Wednesday, 8:46 AM
I've never really had the luxury of having a lot of money to start most of my "kitchen table" businesses.
Even later in my career when I DID have a fair amount of capital to invest, I still did it on the cheap.
In fact, I started my very first direct response business (which is still going after 14 years) for only $200.
I'm the master of starting on a shoestring budget and "bootstrapping" your way to success.
One day, I'd LOVE to have a client say…
"I've got $1 million dollars to get this project going."
It's never happened before… but a girl can dream, can't she?
Even if it never happens, that's OK. I've got the shoestring budget thing down.
The other day I had a really good call with one of my Inner Circle members.
We were researching markets together and coming up with some really exciting project ideas. Markets where several other people are making over a million bucks a month in direct mail ONLY. And my client and I were excited about him doing as well or BETTER.
He only had one concern.
He read in a previous post I recommended a starting budget of $10,000. My client doesn't want to risk that much money on his new "kitchen table" entrepreneurial venture. He was concerned that might hold him back.
I recommended a budget of $10k for that other project because I had already done most of the initial leg work, researched the market (DEEPLY), developed and sourced the product, completed initial testing, had a direct mail marketing plan and online rollout developed… it was pretty much ready to go.
The profit potential is HUGE… so I was looking for a PWM (Player With Money) who had the capital to get going right away and rollout quickly with a ready-to-go Doberman Dan Approved project.
BTW, a very smart entrepreneur jumped on that opportunity lickety-split. I think the sales letter for that product is in the top 5 best DD promotions ever. We'll be doing a direct mail test soon and everybody thinks it's going to be a grand slam home run.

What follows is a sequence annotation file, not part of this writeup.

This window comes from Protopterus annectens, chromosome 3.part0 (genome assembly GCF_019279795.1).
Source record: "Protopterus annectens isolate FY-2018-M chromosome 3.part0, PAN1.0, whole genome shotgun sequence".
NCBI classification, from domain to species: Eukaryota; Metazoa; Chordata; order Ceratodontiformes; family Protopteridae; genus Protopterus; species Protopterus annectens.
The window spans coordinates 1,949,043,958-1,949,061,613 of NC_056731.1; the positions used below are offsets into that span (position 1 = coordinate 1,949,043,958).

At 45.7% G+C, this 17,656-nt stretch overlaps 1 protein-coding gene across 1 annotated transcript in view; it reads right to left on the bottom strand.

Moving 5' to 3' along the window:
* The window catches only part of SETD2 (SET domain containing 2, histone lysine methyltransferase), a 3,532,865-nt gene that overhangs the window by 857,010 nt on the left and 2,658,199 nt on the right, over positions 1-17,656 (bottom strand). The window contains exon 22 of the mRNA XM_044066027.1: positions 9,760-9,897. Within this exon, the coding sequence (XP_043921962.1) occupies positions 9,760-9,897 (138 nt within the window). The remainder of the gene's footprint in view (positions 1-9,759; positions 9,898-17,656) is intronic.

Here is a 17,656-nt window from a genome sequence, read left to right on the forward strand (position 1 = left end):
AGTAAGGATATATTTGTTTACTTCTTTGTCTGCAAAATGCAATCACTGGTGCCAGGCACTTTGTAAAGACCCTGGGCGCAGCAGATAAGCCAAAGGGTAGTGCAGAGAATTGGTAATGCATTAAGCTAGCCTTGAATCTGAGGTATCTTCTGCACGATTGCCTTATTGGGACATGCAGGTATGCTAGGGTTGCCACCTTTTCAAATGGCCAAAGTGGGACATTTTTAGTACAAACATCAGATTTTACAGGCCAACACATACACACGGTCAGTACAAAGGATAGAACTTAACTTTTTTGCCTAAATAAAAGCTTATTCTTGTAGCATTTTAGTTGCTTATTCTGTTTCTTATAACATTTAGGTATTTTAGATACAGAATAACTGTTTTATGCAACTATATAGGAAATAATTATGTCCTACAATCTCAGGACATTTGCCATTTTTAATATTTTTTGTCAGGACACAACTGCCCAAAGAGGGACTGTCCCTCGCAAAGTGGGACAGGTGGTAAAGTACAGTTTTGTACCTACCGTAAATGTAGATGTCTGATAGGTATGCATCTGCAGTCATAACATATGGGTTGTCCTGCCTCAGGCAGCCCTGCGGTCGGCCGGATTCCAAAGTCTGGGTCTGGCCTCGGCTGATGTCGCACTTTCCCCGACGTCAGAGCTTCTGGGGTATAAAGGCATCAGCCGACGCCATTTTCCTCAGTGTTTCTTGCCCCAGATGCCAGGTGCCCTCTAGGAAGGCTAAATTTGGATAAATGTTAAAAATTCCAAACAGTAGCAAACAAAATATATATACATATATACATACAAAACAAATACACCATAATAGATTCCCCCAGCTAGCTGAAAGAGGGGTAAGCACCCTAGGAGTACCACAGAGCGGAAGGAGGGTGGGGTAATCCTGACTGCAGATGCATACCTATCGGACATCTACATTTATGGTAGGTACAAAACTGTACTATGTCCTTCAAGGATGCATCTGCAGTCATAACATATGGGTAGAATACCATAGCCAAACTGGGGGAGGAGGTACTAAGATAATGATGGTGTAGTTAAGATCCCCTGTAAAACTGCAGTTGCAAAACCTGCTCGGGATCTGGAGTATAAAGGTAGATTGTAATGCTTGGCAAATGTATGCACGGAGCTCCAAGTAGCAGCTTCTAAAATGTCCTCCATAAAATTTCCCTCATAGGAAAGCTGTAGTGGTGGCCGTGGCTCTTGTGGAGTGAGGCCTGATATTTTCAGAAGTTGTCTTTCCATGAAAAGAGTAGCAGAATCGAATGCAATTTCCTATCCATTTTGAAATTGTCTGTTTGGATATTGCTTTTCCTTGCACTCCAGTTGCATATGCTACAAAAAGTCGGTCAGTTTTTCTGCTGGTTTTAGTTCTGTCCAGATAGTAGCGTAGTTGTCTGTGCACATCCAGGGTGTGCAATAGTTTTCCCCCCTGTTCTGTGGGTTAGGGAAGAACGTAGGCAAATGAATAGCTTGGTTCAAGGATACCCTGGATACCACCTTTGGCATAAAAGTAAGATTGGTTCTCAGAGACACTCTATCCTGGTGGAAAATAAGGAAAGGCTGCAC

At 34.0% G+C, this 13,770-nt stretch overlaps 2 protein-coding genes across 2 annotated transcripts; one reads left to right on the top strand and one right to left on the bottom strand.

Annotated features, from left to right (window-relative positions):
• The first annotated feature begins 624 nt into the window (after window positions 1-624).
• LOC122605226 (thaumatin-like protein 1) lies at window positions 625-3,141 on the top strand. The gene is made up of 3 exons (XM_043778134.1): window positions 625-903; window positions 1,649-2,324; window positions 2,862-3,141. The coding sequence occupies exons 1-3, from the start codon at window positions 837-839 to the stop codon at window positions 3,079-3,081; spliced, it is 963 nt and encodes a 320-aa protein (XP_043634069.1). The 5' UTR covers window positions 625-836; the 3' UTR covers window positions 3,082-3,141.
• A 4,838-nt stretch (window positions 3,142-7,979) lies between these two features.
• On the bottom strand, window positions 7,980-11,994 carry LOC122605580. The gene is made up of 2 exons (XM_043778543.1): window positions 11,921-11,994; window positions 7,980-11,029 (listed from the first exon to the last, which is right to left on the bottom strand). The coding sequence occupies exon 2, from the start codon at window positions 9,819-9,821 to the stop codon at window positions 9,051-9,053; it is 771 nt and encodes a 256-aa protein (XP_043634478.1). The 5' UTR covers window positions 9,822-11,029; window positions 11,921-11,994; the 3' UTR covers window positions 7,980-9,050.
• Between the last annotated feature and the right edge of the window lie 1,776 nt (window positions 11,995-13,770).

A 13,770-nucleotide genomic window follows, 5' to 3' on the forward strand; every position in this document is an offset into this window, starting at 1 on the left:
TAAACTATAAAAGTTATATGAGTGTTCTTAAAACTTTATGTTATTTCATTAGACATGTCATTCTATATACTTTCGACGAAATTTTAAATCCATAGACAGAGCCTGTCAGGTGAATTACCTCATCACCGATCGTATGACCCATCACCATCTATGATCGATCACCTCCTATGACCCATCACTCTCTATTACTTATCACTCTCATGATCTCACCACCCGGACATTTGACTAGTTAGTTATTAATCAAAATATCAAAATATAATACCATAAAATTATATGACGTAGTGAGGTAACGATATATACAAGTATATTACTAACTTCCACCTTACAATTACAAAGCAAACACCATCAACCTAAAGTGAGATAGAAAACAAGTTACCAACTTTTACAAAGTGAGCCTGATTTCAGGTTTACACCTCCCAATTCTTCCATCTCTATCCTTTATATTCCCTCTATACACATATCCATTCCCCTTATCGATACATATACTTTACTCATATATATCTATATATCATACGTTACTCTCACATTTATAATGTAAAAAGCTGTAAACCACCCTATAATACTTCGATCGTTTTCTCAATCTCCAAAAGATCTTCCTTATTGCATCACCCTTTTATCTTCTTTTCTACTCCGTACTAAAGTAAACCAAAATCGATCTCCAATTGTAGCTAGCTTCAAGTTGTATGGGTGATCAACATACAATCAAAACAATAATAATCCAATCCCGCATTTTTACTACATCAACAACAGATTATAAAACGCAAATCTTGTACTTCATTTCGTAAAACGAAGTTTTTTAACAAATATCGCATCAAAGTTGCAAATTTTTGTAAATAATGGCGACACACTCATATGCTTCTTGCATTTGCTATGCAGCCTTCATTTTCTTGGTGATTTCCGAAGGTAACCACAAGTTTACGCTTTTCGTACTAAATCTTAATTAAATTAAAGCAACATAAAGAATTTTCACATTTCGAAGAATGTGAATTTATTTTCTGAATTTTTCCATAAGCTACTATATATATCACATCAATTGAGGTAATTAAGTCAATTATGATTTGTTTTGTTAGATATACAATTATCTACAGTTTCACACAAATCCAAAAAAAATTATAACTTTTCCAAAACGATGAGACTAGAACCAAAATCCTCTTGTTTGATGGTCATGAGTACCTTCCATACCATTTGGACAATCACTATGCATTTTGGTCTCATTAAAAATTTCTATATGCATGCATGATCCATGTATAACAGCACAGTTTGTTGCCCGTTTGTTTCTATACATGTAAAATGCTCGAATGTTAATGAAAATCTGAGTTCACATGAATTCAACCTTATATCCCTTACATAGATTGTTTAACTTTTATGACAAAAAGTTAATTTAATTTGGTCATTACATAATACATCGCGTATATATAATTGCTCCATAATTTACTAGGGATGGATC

Speaking of the top 5 best ever DD sales letters…
Did I ever tell you about the fund raising letter I wrote?
It originally started out as a joke.
One of my best friends in the world, Ben "Doc" Holaday, was complaining about all the letters he had been receiving from church friends asking for donations for their "mission trips".
Ben said that all these people in Ohio were suddenly going on "mission trips" in the middle of the gray, cold and depressing Ohio winter. Interestingly enough, all the "mission trips" were in sunny and warm exotic locations.
How nice that these good Christian folks were willing to sacrifice a few weeks of their lives to leave the Ohio winter and travel to sunny exotic locations to spread the good news.
Never mind the fact that there are THOUSANDS of people in their own backyard they could spread the good news to.
Funny how they never lifted their fat American asses from in front of the Idiot Box, went NEXT DOOR and witnessed to their OWN NEIGHBORS.
But bless their little hearts, they're willing to "make a sacrifice for God" and travel to an exciting and sunny exotic land to do their good works.
And it gets even better…
They're such good stewards they're not willing to spend their OWN money on their vacation… uh, excuse me… "mission trip". Instead they just send out letters to their marks… oops, I mean church members, asking for donations.
And all these letters were pretty bad, from a copywriter's viewpoint.
Hey, even when you're just asking for donations and not technically selling a product, you STILL have to use some salesmanship in the letter.
"Please give me some money so I can escape the depressing Ohio winter for a few weeks and go to Costa Rica to spread the good news of the Gospel" simply ain't gonna cut it.
I know the Christian market inside and out… the mindset, the lingo, all the silly little sayings that make no sense… everything.
And I've spent a fair amount of time in 3rd world countries… so I figured I could be the Gary Halbert of Christian charity copywriters.
(I just re-read that last sentence and laughed out loud. Can you imagine Halbert writing a sales letter for the Christian market? Now THAT would be an interesting letter!)
Anyhoo… after my friend told me about all those shysters… uh, I mean those good, selfless Christians… I plopped my cute little white toosh in front of the computer and wrote a fake fund raising letter for a Christian charity in Colombia I invented.